A group of 15 doctors and other providers at Eugene-area clinics say unionization is their best path to address staff shortages and burnout.
Fifteen health care providers — including physicians and nurse practitioners — from four Eugene-area clinics plan to file for union recognition with the National Labor Relations Board, the Oregon Nurses Association announced Thursday.
According to the union’s press release, the new group is calling itself PeaceHealth Providers United and will focus its collective bargaining power on addressing burnout, staffing shortages, safe patient care and “access to care for the region’s most vulnerable patients.”
The newly-formed coalition of urgent care workers will partner with the Pacific Northwest Hospital Medicine Association, an existing hospitalists union, which is represented by the American Federation of Teachers (AFT) and serviced by the Oregon Nurses Association (ONA).
The PeaceHealth providers have organized across two urgent care clinics in Eugene, one urgent care clinic in Springfield, and the walk-in clinic located at Woodfield Station in Eugene.
Devin Lee, a PeaceHealth physician who will be represented by AFT, tells Oregon Business the providers are seeking union representation in order to address staffing shortages and unsafe working conditions.
“We’re trying to keep our patients as safe as possible. And it’s hard to have that conversation when management seems to be focused more on a bottom line, instead of having their primary priority being patient safety,” says Lee.
Lee has been practicing urgent care at PeaceHealth for two and a half years, and says that since the COVID-19 pandemic began, urgent care doctors have been pushed to work longer hours serving a higher volume of patients. Lee says management policies aimed at higher turnaround have made the situation unsustainable.
Lee hopes being part of a union will give medical providers like him will have more of a voice regarding patient-provider ratios, and how much time they get to spend with patients. While physicians have not historically needed unions, Lee says consolidation is quickly changing the status quo.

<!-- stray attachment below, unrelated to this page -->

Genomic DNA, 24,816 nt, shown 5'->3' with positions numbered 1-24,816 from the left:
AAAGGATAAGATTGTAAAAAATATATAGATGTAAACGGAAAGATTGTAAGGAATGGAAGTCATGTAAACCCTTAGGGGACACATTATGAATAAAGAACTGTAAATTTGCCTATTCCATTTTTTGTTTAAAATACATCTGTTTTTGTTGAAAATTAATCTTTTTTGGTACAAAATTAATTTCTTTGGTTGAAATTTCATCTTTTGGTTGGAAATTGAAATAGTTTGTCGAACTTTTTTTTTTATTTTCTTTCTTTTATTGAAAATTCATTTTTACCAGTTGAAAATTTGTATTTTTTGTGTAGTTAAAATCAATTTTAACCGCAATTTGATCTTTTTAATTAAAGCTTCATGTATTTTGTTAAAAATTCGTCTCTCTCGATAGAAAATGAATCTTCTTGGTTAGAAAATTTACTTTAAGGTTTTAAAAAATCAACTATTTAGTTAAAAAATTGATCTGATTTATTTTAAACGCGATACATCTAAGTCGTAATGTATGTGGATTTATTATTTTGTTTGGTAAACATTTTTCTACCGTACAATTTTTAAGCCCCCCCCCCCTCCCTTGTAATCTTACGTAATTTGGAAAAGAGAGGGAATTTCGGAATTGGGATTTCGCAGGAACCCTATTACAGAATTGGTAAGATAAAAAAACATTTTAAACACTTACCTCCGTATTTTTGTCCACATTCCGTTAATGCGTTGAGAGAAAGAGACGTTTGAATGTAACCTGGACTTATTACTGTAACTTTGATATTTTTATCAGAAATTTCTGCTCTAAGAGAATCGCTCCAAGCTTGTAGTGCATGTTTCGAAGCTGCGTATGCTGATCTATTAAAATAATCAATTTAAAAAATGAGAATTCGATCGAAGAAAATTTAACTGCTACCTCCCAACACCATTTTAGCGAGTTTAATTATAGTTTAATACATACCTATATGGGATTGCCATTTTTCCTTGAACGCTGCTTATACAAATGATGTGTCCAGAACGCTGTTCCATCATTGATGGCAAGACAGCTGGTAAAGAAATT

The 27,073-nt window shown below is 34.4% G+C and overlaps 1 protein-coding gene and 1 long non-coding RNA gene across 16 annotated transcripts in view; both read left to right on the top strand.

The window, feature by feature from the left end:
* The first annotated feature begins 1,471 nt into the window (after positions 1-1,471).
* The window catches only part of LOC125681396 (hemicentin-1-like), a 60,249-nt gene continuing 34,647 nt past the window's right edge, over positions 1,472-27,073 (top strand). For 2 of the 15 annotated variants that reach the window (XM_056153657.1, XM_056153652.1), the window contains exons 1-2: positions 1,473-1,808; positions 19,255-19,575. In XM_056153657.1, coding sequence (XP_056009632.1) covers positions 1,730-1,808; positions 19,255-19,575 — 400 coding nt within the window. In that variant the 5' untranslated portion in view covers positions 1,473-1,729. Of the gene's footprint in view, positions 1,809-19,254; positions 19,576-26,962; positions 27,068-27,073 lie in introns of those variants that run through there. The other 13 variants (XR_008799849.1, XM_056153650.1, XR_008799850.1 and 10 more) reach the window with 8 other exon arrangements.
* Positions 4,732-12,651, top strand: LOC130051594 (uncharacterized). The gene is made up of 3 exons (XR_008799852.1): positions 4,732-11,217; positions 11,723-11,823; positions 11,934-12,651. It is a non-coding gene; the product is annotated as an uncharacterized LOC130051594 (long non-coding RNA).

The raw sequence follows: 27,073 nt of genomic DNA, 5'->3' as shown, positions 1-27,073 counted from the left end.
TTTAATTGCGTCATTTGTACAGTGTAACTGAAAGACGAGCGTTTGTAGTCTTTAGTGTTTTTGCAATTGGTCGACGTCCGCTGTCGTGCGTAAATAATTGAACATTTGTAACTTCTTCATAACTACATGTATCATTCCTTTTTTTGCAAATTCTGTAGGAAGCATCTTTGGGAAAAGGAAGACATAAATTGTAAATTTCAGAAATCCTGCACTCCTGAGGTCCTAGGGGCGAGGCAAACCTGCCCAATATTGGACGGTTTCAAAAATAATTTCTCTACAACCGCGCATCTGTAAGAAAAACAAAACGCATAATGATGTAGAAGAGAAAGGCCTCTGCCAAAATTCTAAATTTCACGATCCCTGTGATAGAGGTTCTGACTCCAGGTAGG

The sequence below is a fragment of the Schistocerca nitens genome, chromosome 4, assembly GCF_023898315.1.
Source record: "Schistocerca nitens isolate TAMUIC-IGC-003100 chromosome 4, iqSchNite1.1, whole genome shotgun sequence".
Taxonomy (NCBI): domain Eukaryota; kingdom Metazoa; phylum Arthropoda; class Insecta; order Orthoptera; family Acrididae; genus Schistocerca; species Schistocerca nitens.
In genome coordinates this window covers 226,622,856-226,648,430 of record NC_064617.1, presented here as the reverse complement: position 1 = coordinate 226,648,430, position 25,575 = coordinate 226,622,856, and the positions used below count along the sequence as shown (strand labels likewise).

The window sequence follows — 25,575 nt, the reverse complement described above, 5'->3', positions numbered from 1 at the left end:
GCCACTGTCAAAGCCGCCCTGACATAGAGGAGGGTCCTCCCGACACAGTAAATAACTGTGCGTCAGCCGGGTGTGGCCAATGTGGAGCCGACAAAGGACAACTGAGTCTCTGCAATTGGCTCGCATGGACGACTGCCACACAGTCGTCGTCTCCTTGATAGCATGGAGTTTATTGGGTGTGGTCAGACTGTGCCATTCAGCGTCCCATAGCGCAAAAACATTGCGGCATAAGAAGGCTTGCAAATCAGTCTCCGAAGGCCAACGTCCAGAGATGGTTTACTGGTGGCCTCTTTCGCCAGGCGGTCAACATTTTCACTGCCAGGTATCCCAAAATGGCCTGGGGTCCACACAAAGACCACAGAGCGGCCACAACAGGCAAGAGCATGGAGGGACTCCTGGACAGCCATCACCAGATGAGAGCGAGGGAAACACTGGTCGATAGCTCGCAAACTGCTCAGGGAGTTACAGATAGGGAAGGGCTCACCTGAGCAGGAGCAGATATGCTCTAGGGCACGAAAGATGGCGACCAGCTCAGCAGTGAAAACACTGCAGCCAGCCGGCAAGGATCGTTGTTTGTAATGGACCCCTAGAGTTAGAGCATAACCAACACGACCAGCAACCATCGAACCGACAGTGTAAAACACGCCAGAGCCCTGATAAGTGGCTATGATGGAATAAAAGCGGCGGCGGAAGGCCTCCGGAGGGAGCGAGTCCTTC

“A physician used to be a ‘Lone Ranger’ sort of thing. You had your private practice and that was your business. But there’s been a consolidation, and more and more doctors are becoming part of healthcare organizations,” says Lee. “In its own sort of strange way, we are tradespeople. We work with our hands. We only get paid when we work. And we only get paid for the work we do. More and more doctors are realizing that as tradespeople we are stronger together.”
Wendy Lang, a nurse practitioner who Lee says “spearheaded” the push for AFT representation, said in the union’s press release that PeaceHealth’s management decisions have led to “unsafe staffing levels, four-hour or more wait times for patients, and unhealthy working conditions.”
“In just a few months, with just a few decisions, PeaceHealth management has broken urgent care,” Lang said in the release. “Providers are being pushed beyond their physical and mental abilities to practice medicine safely. There is no safety valve to slow down or stop patient flow, we are not treated as human beings but rather expected to perform like a machine with only one short break in a 12 to 13-hour shift. It doesn’t feel safe and is not sustainable.”
Providers say on that on Wednesday, they delivered a letter to management petitioning for voluntary recognition so they could begin collective bargaining. The providers claim their petition was declined for voluntary recognition by PeaceHealth administration, so they filed for a union recognition election through traditional NLRB mechanisms Thursday.
“There is a staggering need for urgent care in the community, and we could provide many more patients with quality care, but we can’t retain staff,” said Morgan Garvin, a medical doctor at PeaceHealth Urgent Care in Valley River clinic in Eugene, in the union’s press release. “PeaceHealth management should be focusing on improving staffing, but instead they choose to micromanage the few providers we have left. Unionizing helps balance the scales between us and management so we can make this a place that patients recommend first to their loved ones, and a magnet workplace for providers.”
Garvin’s facility has been closed since last year due to staffing shortages and burnout among staff. According to the union’s press release, the closure was the cause of significant demand increase for care from the other facilities and a dramatic increase in stress on the providers at operating facilities.
According to the release, patients who rely on these clinics are some of the most vulnerable in the community, including people experiencing houselessness and housing insecurity, undocumented residents, and people who are uninsured or underinsured.
In a statement to Oregon Business, PeaceHealth says it “respect(s) the rights and opinions of all our providers and caregivers, and affirm that they have the choice either to join a union or to preserve a direct relationship with PeaceHealth,” and that the company would “always work with the requisite organizations to ensure these rights are preserved.”
The announcement comes as nurses at two Providence Health Systems facilities wrap a vote on whether to authorize strike against the state’s largest health care provider Staffing shortages have played a large role in the union’s decision to hold strike authorization votes, according to ONA communications manager Kevin Mealy. Earlier this month nurses at a third Providence hospital, Providence St. Vincent, voted to authorize a strike.
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